‘You’re ready to learn more. Come over to the lab whenever you want!’
* * *
I wrote to him the very next day to take him up on his offer. After we’d exchanged a couple of emails, he suggested the use of the more familiar French form of address, tu, slyly adding, ‘It sounds more serious.’ So here I am, six months after our first, inauspicious encounter, perched on a chair in his tiny lab above L’Artisan Parfumeur’s flagship store and very ready indeed to learn more. The staid sandstone façade of the Louvre looms across the street; the searchlights of a bateau-mouche sweep from the Seine over the Pont des Arts. A three-tiered array of neatly labelled phials, each containing one of the hundreds of raw materials of the perfumer’s palette, throws amber, topaz and emerald glints under the desk lamp. A paper sheet lies next to a small electronic scale: the forty handwritten lines of the formula he is currently working on. At his feet, three shopping bags bulge with dozens of discarded phials – less than one per cent of his work, he says, ever makes it to the shop shelves. I’ve just tucked into my handbag a tiny atomizer of a scent of his due to be launched next spring, a tuberose perfume whose working title is ‘Belle de Nuit’. Though it was conceived long before we met, it feels like a sign: the tuberose resonates deeply with my life and loves, though he can’t possibly know it …
The churlish man who’d snubbed me has turned out to be warm, friendly and almost disconcertingly straight-talking; an intensely focused listener given to boyish bursts of enthusiasm. About the story of Seville I’ve just told him, for instance. He loves it, he says it would make a good perfume, but I don’t know him well enough to ascertain whether he’s the type to follow through or if this is just a perfumer’s version of a chat-up line. And certainly not well enough to ask him straight out if he’ll do it. Why would he bother with what must be, for him, just one of a hundred different ideas? On the other hand, why wouldn’t he? His ideas do have to come from somewhere. I didn’t tell him my story because I thought it would inspire him. It just came up as we were swapping tales of far-flung journeys. But now this idea is hovering between us and I realize I want this perfume to happen more than I’ve wanted anything in a very long time. Why couldn’t I be a perfumer’s muse? I’ve come such a long way in the realm of scent, Bertrand, you couldn’t ever know … In fact, I was never really meant to poke my nose into it.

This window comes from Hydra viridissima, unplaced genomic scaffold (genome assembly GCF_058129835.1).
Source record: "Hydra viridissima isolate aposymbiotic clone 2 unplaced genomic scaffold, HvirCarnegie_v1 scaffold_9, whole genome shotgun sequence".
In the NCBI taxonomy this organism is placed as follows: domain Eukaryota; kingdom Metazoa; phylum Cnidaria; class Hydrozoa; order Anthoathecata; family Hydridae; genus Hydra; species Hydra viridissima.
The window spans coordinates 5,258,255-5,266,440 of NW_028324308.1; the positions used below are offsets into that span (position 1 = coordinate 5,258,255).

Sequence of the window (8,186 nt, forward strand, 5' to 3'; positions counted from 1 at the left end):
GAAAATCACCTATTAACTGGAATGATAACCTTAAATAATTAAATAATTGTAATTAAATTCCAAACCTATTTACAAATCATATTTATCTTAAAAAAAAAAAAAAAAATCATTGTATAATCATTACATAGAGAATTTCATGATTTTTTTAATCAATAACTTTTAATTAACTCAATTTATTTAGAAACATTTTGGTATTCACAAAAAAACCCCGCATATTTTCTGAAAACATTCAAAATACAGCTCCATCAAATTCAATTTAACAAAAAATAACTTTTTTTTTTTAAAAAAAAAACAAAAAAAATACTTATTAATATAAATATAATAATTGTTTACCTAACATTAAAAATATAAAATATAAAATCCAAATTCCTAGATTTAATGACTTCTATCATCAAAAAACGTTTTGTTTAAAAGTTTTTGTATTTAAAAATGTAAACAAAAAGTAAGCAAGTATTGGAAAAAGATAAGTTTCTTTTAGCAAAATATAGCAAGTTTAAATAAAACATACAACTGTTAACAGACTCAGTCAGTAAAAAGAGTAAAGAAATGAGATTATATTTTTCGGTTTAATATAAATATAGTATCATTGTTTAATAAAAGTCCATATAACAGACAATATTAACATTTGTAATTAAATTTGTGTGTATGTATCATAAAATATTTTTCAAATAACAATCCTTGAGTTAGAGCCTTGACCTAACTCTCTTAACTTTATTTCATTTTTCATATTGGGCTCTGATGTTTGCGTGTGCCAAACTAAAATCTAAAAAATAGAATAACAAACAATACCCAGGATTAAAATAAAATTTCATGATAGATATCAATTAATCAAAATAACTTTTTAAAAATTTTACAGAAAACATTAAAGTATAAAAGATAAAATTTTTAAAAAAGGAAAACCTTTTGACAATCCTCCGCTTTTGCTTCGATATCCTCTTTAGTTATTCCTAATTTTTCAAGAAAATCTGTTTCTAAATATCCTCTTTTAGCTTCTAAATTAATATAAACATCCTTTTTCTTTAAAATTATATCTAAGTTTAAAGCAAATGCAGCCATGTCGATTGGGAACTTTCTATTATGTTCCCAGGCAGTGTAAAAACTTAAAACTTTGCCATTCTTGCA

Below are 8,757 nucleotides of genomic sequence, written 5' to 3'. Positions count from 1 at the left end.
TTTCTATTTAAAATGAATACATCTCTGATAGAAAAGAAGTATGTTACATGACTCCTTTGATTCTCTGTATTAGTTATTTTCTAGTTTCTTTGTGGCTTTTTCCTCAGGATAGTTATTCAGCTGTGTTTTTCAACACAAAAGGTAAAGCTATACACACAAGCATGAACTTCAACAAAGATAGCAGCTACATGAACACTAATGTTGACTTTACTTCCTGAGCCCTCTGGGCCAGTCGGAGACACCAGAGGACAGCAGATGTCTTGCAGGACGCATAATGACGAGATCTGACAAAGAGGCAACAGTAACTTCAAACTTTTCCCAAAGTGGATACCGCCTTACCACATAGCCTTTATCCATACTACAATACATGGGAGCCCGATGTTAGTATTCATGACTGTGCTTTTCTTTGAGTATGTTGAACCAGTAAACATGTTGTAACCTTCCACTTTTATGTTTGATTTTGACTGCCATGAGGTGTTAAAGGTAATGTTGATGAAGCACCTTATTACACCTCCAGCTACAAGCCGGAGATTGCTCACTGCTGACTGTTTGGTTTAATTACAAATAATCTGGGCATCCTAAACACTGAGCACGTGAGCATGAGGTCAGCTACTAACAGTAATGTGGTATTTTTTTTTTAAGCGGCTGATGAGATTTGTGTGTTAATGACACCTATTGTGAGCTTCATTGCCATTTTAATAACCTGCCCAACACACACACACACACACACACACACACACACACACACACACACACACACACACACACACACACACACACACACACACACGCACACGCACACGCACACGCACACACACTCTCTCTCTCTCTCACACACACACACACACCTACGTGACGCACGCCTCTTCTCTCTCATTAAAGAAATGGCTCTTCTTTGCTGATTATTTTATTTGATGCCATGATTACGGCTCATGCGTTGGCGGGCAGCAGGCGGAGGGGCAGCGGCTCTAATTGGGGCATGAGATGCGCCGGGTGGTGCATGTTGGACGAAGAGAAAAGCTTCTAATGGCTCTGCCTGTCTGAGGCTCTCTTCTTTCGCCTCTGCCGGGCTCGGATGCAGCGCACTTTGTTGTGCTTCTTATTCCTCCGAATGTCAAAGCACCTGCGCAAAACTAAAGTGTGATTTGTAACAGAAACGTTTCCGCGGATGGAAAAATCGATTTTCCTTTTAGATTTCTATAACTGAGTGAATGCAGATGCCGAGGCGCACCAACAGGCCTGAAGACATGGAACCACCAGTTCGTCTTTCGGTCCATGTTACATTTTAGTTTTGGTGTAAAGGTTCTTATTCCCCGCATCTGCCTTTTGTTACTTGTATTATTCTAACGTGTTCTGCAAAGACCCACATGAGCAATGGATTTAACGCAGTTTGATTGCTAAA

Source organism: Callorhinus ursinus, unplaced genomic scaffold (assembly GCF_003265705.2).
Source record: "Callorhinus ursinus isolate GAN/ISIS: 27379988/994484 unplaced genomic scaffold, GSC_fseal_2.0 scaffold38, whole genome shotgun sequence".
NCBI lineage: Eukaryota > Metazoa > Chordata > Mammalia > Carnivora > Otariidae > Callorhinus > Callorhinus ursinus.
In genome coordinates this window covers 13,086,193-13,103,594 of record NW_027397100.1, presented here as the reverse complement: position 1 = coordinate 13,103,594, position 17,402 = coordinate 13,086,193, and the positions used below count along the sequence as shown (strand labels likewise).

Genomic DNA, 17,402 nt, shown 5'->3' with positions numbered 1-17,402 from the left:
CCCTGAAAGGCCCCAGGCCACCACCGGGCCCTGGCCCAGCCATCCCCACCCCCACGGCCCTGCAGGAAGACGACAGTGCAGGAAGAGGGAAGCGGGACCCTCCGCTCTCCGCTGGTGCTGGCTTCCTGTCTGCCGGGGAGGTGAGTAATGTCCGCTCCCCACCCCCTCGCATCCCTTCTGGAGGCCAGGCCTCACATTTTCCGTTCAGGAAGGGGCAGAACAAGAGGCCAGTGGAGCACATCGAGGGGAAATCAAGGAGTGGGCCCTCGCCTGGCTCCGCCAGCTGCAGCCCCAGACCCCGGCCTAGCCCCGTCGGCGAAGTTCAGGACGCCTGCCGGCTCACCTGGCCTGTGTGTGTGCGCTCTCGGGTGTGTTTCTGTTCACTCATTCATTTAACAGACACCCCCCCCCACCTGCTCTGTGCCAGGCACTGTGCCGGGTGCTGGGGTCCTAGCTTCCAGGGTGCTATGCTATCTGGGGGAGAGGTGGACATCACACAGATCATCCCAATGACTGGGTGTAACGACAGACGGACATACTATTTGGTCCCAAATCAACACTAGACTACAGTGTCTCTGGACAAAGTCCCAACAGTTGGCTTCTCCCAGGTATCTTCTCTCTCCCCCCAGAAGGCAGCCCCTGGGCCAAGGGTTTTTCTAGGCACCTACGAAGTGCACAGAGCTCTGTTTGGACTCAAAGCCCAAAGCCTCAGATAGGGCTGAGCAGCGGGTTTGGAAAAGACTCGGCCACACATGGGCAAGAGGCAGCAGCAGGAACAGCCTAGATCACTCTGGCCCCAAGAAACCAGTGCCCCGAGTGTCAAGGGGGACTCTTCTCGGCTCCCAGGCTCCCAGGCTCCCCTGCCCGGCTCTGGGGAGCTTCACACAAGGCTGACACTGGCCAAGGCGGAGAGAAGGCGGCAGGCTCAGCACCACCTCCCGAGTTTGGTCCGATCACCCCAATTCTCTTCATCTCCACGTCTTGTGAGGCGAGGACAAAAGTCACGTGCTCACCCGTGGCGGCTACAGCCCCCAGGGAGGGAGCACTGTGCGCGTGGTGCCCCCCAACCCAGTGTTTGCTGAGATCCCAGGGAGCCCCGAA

Text © Denyse Beaulieu 2012
DENYSE BEAULIEU is a Paris-based translator, fragrance writer, perfume editor for Citizen K, and industry consultant who established herself as one of the foremost bloggers in the field with Grain de Musc. Her expertise has been acknowledged by at the London College of Fashion where she teaches an intensive “Understanding Fragrance” course, and the Société Française des Parfumeurs, where she is lecturer.